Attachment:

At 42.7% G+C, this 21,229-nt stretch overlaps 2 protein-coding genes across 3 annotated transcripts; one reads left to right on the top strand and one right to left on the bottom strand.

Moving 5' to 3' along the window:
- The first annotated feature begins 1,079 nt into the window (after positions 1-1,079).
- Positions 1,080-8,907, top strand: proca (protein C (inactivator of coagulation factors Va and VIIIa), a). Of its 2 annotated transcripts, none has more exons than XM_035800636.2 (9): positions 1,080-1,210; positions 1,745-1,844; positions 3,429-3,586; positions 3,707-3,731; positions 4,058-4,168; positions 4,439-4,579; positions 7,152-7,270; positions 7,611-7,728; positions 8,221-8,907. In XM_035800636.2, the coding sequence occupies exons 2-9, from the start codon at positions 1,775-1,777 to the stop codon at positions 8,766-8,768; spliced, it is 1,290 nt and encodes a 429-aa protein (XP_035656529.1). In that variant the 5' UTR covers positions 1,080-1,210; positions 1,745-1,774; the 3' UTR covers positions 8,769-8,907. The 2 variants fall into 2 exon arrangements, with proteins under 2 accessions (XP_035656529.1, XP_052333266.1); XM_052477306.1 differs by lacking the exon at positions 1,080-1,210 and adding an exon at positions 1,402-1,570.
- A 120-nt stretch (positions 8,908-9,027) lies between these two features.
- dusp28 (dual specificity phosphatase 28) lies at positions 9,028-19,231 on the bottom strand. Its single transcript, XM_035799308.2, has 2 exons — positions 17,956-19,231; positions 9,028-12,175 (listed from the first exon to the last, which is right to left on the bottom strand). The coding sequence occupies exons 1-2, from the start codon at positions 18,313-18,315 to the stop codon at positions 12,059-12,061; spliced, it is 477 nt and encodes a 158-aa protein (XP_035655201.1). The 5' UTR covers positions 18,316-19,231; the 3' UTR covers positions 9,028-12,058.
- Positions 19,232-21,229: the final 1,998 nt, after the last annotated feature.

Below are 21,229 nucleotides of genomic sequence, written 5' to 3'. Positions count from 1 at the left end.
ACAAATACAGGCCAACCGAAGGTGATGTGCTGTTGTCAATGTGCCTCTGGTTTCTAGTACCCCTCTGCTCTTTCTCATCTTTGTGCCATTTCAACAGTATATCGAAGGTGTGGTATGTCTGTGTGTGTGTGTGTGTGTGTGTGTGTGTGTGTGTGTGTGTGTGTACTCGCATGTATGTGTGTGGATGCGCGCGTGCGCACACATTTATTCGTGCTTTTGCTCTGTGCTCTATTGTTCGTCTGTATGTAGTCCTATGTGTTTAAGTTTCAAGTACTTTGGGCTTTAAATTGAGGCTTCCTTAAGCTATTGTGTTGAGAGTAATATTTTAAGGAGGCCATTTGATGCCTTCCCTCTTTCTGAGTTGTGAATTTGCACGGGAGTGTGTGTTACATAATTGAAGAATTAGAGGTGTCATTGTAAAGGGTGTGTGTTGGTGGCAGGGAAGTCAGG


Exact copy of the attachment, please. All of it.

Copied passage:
At 42.7% G+C, this 21,229-nt stretch overlaps 2 protein-coding genes across 3 annotated transcripts; one reads left to right on the top strand and one right to left on the bottom strand.

Moving 5' to 3' along the window:
- The first annotated feature begins 1,079 nt into the window (after positions 1-1,079).
- Positions 1,080-8,907, top strand: proca (protein C (inactivator of coagulation factors Va and VIIIa), a). Of its 2 annotated transcripts, none has more exons than XM_035800636.2 (9): positions 1,080-1,210; positions 1,745-1,844; positions 3,429-3,586; positions 3,707-3,731; positions 4,058-4,168; positions 4,439-4,579; positions 7,152-7,270; positions 7,611-7,728; positions 8,221-8,907. In XM_035800636.2, the coding sequence occupies exons 2-9, from the start codon at positions 1,775-1,777 to the stop codon at positions 8,766-8,768; spliced, it is 1,290 nt and encodes a 429-aa protein (XP_035656529.1). In that variant the 5' UTR covers positions 1,080-1,210; positions 1,745-1,774; the 3' UTR covers positions 8,769-8,907. The 2 variants fall into 2 exon arrangements, with proteins under 2 accessions (XP_035656529.1, XP_052333266.1); XM_052477306.1 differs by lacking the exon at positions 1,080-1,210 and adding an exon at positions 1,402-1,570.
- A 120-nt stretch (positions 8,908-9,027) lies between these two features.
- dusp28 (dual specificity phosphatase 28) lies at positions 9,028-19,231 on the bottom strand. Its single transcript, XM_035799308.2, has 2 exons — positions 17,956-19,231; positions 9,028-12,175 (listed from the first exon to the last, which is right to left on the bottom strand). The coding sequence occupies exons 1-2, from the start codon at positions 18,313-18,315 to the stop codon at positions 12,059-12,061; spliced, it is 477 nt and encodes a 158-aa protein (XP_035655201.1). The 5' UTR covers positions 18,316-19,231; the 3' UTR covers positions 9,028-12,058.
- Positions 19,232-21,229: the final 1,998 nt, after the last annotated feature.

Below are 21,229 nucleotides of genomic sequence, written 5' to 3'. Positions count from 1 at the left end.
ACAAATACAGGCCAACCGAAGGTGATGTGCTGTTGTCAATGTGCCTCTGGTTTCTAGTACCCCTCTGCTCTTTCTCATCTTTGTGCCATTTCAACAGTATATCGAAGGTGTGGTATGTCTGTGTGTGTGTGTGTGTGTGTGTGTGTGTGTGTGTGTGTGTGTGTACTCGCATGTATGTGTGTGGATGCGCGCGTGCGCACACATTTATTCGTGCTTTTGCTCTGTGCTCTATTGTTCGTCTGTATGTAGTCCTATGTGTTTAAGTTTCAAGTACTTTGGGCTTTAAATTGAGGCTTCCTTAAGCTATTGTGTTGAGAGTAATATTTTAAGGAGGCCATTTGATGCCTTCCCTCTTTCTGAGTTGTGAATTTGCACGGGAGTGTGTGTTACATAATTGAAGAATTAGAGGTGTCATTGTAAAGGGTGTGTGTTGGTGGCAGGGAAGTCAGG